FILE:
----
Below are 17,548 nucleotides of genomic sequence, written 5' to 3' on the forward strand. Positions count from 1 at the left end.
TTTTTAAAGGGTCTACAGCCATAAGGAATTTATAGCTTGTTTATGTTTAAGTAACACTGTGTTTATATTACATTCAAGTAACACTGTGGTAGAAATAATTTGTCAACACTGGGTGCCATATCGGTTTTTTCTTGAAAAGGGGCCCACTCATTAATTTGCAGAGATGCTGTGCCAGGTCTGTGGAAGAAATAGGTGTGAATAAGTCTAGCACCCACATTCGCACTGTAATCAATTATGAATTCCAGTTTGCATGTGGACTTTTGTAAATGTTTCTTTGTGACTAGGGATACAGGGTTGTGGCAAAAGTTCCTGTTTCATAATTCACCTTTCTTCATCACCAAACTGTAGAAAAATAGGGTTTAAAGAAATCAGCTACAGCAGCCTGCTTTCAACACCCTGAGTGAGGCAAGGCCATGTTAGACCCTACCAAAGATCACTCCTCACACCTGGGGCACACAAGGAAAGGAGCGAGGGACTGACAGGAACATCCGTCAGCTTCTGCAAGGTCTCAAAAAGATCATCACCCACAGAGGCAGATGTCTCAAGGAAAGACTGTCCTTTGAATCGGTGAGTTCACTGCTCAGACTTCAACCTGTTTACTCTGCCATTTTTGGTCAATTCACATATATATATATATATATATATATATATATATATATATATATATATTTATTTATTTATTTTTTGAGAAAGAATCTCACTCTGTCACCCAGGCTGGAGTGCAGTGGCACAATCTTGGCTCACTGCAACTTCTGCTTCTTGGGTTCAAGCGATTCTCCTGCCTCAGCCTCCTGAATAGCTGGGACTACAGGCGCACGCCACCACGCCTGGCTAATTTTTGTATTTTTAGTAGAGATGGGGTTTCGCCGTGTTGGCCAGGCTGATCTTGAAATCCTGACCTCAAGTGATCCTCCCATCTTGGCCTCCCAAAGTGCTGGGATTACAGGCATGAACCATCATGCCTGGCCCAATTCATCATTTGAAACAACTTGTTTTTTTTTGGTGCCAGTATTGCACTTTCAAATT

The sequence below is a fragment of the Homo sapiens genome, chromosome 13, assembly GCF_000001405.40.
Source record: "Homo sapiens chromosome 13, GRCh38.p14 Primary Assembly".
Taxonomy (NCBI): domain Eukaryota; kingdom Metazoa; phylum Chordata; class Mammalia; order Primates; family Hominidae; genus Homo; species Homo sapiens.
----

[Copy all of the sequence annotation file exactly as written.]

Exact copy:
Below are 17,548 nucleotides of genomic sequence, written 5' to 3' on the forward strand. Positions count from 1 at the left end.
TTTTTAAAGGGTCTACAGCCATAAGGAATTTATAGCTTGTTTATGTTTAAGTAACACTGTGTTTATATTACATTCAAGTAACACTGTGGTAGAAATAATTTGTCAACACTGGGTGCCATATCGGTTTTTTCTTGAAAAGGGGCCCACTCATTAATTTGCAGAGATGCTGTGCCAGGTCTGTGGAAGAAATAGGTGTGAATAAGTCTAGCACCCACATTCGCACTGTAATCAATTATGAATTCCAGTTTGCATGTGGACTTTTGTAAATGTTTCTTTGTGACTAGGGATACAGGGTTGTGGCAAAAGTTCCTGTTTCATAATTCACCTTTCTTCATCACCAAACTGTAGAAAAATAGGGTTTAAAGAAATCAGCTACAGCAGCCTGCTTTCAACACCCTGAGTGAGGCAAGGCCATGTTAGACCCTACCAAAGATCACTCCTCACACCTGGGGCACACAAGGAAAGGAGCGAGGGACTGACAGGAACATCCGTCAGCTTCTGCAAGGTCTCAAAAAGATCATCACCCACAGAGGCAGATGTCTCAAGGAAAGACTGTCCTTTGAATCGGTGAGTTCACTGCTCAGACTTCAACCTGTTTACTCTGCCATTTTTGGTCAATTCACATATATATATATATATATATATATATATATATATATATATATATATTTATTTATTTATTTTTTGAGAAAGAATCTCACTCTGTCACCCAGGCTGGAGTGCAGTGGCACAATCTTGGCTCACTGCAACTTCTGCTTCTTGGGTTCAAGCGATTCTCCTGCCTCAGCCTCCTGAATAGCTGGGACTACAGGCGCACGCCACCACGCCTGGCTAATTTTTGTATTTTTAGTAGAGATGGGGTTTCGCCGTGTTGGCCAGGCTGATCTTGAAATCCTGACCTCAAGTGATCCTCCCATCTTGGCCTCCCAAAGTGCTGGGATTACAGGCATGAACCATCATGCCTGGCCCAATTCATCATTTGAAACAACTTGTTTTTTTTTGGTGCCAGTATTGCACTTTCAAATT

The sequence below is a fragment of the Homo sapiens genome, chromosome 13, assembly GCF_000001405.40.
Source record: "Homo sapiens chromosome 13, GRCh38.p14 Primary Assembly".
Taxonomy (NCBI): domain Eukaryota; kingdom Metazoa; phylum Chordata; class Mammalia; order Primates; family Hominidae; genus Homo; species Homo sapiens.